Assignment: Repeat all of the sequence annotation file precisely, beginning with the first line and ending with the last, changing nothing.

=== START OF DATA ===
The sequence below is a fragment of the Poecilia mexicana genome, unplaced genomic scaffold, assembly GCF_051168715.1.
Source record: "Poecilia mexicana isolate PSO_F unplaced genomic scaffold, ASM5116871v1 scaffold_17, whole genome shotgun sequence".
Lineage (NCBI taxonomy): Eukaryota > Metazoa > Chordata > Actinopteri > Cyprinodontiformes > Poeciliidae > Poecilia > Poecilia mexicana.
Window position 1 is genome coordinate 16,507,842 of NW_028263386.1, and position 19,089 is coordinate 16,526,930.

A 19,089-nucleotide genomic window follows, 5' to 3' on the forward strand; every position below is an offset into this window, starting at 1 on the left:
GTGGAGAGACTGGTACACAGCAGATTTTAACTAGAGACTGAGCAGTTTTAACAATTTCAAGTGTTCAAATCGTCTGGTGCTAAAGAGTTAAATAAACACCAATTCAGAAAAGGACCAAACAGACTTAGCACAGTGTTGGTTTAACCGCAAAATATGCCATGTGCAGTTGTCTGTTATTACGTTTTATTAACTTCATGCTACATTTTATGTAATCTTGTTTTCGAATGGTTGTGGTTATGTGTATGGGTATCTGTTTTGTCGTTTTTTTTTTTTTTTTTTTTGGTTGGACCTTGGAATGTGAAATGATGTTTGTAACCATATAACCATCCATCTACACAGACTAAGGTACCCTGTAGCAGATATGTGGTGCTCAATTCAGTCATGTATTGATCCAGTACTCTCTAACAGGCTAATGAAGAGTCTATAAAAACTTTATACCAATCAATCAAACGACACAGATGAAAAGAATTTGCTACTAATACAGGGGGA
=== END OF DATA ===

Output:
The sequence below is a fragment of the Poecilia mexicana genome, unplaced genomic scaffold, assembly GCF_051168715.1.
Source record: "Poecilia mexicana isolate PSO_F unplaced genomic scaffold, ASM5116871v1 scaffold_17, whole genome shotgun sequence".
Lineage (NCBI taxonomy): Eukaryota > Metazoa > Chordata > Actinopteri > Cyprinodontiformes > Poeciliidae > Poecilia > Poecilia mexicana.
Window position 1 is genome coordinate 16,507,842 of NW_028263386.1, and position 19,089 is coordinate 16,526,930.

A 19,089-nucleotide genomic window follows, 5' to 3' on the forward strand; every position below is an offset into this window, starting at 1 on the left:
GTGGAGAGACTGGTACACAGCAGATTTTAACTAGAGACTGAGCAGTTTTAACAATTTCAAGTGTTCAAATCGTCTGGTGCTAAAGAGTTAAATAAACACCAATTCAGAAAAGGACCAAACAGACTTAGCACAGTGTTGGTTTAACCGCAAAATATGCCATGTGCAGTTGTCTGTTATTACGTTTTATTAACTTCATGCTACATTTTATGTAATCTTGTTTTCGAATGGTTGTGGTTATGTGTATGGGTATCTGTTTTGTCGTTTTTTTTTTTTTTTTTTTTGGTTGGACCTTGGAATGTGAAATGATGTTTGTAACCATATAACCATCCATCTACACAGACTAAGGTACCCTGTAGCAGATATGTGGTGCTCAATTCAGTCATGTATTGATCCAGTACTCTCTAACAGGCTAATGAAGAGTCTATAAAAACTTTATACCAATCAATCAAACGACACAGATGAAAAGAATTTGCTACTAATACAGGGGGA